Movies usually either ask us to fear or celebrate killers, but rarely see them as people who could be our friends and family members. the Clovehitch Killer is disquieting because it asks us to do exactly that — to visualize that the man across the pew from us at church, our scoutmaster and even our father could be a monster.
Tyler Burnside (Charlie Plummer) lives with his devoutly Christian family in Kentucky, in a small town whose residents have been haunted for a decade by the murders of the Clovehitch Killer. Our protagonist claims that he never really thought all that much of those crimes, other than being part of the ceremonies to celebrate the victims. One night, while attempting to sneak out and kiss a girl in his father’s truck, he discovers a torn up piece of bondage photography. This isn’t a Playboy thrown into the woods. It’s so upsetting that the girl cuts off their dalliance and starts rumors in school that the photo was his.
This discovery leads him to explore the places that his father — all-around family man Don Burnside (an incredible Dylan McDermott) — has kept hidden. This isn’t rooting around in your parent’s room looking for their copy of The Joy of Sex or a copy of Behind the Green Door (I’m dating myself and also presupposing that your parents had great taste in adult film). What he finds are explicit bondage-heavy magazines that look like Richard Kern shot them. And worse, a Polaroid of a woman. Her name leads him to hunt through Google, a late night search that leads his mother (Samantha Mathis) to believe he’s merely masturbating. If only things were that simple.
Tyler’s church and scout friends have kept him at arm’s length since the rumors of him being into BDSM started. He finds a friend in Kassi (Madisen Beaty, who was in The Master and will show up in Tarantino’s upcoming Once Upon a Time In Hollywood), who is absolutely obsessed with the Clovehitch murders — for a reason that pushes the film toward its harrowing conclusion. That said, if you’re living in a boring small town, I absolutely endorse hanging out with redheads obsessed with murder. I married one, after all.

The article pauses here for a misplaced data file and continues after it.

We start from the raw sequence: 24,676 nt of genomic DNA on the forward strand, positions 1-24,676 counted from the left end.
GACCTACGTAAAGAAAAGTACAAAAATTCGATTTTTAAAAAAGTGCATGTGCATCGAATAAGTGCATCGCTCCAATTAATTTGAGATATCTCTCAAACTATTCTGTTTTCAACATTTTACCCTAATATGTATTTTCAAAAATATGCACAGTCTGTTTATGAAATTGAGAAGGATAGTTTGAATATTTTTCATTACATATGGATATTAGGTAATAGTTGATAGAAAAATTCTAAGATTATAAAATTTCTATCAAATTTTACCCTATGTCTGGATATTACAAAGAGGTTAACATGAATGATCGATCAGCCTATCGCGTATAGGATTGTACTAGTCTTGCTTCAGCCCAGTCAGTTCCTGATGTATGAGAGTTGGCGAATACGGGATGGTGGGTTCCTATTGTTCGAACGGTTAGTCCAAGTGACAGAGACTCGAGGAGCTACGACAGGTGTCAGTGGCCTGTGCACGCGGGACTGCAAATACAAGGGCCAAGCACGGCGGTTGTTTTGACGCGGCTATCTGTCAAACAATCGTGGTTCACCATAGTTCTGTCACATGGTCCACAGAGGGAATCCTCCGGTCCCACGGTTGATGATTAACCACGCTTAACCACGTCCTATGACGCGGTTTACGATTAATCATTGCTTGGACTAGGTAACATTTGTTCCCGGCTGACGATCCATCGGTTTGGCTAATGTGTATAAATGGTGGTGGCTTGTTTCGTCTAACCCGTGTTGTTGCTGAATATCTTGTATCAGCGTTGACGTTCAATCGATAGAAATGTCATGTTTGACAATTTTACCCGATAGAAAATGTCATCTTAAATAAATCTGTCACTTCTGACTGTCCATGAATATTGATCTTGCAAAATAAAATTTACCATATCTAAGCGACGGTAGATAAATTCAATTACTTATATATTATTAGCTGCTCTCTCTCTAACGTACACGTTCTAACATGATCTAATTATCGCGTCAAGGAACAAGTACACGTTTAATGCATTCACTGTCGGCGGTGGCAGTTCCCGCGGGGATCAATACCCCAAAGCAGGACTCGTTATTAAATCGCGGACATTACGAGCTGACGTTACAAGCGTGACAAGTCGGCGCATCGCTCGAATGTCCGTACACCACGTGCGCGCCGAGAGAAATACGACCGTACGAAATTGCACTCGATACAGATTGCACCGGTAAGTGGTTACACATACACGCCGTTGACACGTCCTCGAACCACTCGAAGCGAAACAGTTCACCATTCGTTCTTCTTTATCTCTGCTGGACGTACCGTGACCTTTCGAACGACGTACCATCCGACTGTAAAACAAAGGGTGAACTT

On a camping trip, father confronts son about what he has found and claims that the real killer was Rudy, who up until now we’ve only known as a vegetative man in a wheelchair. The guilt of the murders caused him to try to kill himself by wrecking his car. Again — if it were only so simple.
There’s a narrative jump right after this scene that’s completely jarring. In fact, it’s so out there that we considered just turning the film off, as we’ve become used to the moments where modern thrillers inexplicably lose steam and go off the rails. This feels like that and I don’t want to spoil it, other than to say you’ll know it when you see it.
I’m pleased to report that we stuck with it and this becomes a movie with no easy answers or resolution. That’s pretty much how real life is, with no clean endings, just moving past things and hoping to survive until the next day.
Obviously, this film is inspired by Dennis Rader, the BTK Killer, who also created collages of sexualized images, was a scout leader and seemed to be a normal family man. Writer Christopher Ford (Clown, Spider-Man: Homecoming) and director Duncan Skiles (who directed Ford’s The Felt series, as well as the stand-up specials of Reggie Watts) have taken that real-life story and created something that feels just as real.
This movie pretty much escaped notice when it was released last year, but I’d recommend it, particularly if you love true crime stories. It’s available on Hulu.